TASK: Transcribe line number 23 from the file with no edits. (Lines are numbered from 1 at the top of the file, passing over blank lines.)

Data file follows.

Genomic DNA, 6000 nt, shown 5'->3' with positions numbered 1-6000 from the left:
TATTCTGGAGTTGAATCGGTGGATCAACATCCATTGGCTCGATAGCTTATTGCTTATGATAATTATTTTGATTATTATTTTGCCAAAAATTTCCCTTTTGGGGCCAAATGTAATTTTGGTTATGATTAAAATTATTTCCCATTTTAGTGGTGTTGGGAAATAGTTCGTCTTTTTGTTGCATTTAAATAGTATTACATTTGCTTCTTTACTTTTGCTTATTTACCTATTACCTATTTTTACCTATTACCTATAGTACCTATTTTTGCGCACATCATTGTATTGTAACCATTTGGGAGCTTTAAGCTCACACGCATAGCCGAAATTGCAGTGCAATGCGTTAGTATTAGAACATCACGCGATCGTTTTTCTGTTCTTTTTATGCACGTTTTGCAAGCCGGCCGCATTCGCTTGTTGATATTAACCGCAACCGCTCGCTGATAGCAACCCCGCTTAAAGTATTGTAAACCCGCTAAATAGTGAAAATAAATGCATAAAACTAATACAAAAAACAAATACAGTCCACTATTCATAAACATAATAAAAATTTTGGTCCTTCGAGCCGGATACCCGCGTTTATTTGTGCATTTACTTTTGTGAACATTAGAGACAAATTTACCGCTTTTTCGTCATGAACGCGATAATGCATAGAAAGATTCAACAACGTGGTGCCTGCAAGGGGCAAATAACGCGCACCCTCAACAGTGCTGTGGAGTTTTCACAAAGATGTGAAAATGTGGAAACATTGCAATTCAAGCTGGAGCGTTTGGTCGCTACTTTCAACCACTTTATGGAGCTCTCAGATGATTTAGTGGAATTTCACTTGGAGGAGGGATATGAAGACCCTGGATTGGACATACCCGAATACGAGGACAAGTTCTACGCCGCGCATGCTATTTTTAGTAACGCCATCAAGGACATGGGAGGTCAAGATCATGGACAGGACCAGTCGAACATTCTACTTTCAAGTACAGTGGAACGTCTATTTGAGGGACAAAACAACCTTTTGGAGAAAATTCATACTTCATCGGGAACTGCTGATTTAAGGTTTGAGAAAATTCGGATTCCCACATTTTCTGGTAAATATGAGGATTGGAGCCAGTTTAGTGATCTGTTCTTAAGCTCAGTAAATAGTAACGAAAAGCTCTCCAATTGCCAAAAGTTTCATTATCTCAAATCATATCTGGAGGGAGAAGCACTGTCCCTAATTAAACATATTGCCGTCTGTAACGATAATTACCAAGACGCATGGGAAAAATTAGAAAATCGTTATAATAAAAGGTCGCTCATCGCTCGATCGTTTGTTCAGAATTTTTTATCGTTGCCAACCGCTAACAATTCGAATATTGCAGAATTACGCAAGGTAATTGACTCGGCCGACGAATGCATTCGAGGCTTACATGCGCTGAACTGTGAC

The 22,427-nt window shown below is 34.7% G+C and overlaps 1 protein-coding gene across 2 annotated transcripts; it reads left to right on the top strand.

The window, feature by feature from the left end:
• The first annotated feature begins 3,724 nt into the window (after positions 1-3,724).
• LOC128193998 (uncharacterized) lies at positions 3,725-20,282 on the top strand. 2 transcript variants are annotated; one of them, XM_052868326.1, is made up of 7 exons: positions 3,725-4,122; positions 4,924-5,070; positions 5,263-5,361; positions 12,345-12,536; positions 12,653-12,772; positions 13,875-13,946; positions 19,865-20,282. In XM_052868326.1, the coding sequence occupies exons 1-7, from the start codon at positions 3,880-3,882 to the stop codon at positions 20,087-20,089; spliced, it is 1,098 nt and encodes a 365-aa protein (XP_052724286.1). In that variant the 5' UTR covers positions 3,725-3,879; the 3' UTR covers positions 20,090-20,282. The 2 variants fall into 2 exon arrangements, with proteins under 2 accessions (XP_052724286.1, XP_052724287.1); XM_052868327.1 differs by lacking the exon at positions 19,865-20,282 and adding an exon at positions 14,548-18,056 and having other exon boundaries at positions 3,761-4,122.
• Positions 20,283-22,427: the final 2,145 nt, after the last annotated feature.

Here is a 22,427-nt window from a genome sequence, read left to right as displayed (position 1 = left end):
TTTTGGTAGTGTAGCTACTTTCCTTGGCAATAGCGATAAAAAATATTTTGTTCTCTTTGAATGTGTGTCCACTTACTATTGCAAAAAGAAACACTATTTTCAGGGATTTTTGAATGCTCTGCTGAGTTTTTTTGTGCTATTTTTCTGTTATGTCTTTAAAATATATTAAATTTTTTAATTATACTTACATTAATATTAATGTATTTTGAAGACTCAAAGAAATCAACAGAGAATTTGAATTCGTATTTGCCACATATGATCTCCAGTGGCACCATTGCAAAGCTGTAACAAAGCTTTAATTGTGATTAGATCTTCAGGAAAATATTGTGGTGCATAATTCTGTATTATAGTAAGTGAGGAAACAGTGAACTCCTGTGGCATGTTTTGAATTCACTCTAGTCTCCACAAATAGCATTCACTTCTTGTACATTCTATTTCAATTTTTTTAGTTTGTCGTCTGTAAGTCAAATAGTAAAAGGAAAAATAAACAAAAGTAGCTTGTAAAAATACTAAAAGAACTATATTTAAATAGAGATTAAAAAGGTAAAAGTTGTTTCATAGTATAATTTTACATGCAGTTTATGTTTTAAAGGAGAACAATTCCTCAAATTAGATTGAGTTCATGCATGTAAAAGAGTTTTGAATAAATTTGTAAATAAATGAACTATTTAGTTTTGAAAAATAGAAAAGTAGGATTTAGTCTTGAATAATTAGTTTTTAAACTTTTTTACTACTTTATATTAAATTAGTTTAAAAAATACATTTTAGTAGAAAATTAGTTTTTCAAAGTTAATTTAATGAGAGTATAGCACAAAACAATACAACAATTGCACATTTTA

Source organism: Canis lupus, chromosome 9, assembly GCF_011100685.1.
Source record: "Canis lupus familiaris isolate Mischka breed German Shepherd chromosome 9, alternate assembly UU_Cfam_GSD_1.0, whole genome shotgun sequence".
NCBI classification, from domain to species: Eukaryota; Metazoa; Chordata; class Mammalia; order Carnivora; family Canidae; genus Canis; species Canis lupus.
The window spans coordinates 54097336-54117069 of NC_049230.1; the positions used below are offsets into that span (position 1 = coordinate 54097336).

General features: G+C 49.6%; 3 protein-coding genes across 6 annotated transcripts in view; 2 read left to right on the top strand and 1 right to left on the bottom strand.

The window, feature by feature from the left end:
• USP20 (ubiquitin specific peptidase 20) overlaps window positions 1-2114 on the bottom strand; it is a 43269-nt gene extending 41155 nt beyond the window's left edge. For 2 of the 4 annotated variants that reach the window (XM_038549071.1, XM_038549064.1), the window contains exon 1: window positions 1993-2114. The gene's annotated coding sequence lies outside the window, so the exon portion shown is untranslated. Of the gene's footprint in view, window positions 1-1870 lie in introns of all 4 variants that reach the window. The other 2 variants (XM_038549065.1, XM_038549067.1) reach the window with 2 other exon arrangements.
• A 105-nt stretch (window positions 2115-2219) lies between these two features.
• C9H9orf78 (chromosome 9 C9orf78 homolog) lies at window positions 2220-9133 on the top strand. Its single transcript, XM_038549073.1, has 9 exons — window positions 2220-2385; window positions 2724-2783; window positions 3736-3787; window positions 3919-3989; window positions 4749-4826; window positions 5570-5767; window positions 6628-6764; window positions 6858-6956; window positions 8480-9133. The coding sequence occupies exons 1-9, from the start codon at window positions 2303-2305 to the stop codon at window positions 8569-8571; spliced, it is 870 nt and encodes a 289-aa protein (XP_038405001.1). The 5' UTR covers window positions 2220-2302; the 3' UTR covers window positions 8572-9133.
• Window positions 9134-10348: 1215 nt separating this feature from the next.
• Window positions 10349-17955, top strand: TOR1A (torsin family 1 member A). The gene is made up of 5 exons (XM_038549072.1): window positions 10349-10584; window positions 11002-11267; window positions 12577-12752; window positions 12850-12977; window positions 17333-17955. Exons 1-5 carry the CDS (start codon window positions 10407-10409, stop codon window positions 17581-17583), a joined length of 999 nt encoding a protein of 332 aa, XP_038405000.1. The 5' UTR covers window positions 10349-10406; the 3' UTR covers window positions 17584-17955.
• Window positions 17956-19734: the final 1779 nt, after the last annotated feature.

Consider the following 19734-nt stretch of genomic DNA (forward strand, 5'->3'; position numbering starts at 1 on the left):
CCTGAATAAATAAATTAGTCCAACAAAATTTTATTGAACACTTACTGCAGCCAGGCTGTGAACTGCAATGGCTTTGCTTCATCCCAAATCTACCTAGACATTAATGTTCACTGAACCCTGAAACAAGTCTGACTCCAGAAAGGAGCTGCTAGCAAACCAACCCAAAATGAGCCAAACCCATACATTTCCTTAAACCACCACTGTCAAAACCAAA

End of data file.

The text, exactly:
CCTGAATAAATAAATTAGTCCAACAAAATTTTATTGAACACTTACTGCAGCCAGGCTGTGAACTGCAATGGCTTTGCTTCATCCCAAATCTACCTAGACATTAATGTTCACTGAACCCTGAAACAAGTCTGACTCCAGAAAGGAGCTGCTAGCAAACCAACCCAAAATGAGCCAAACCCATACATTTCCTTAAACCACCACTGTCAAAACCAAA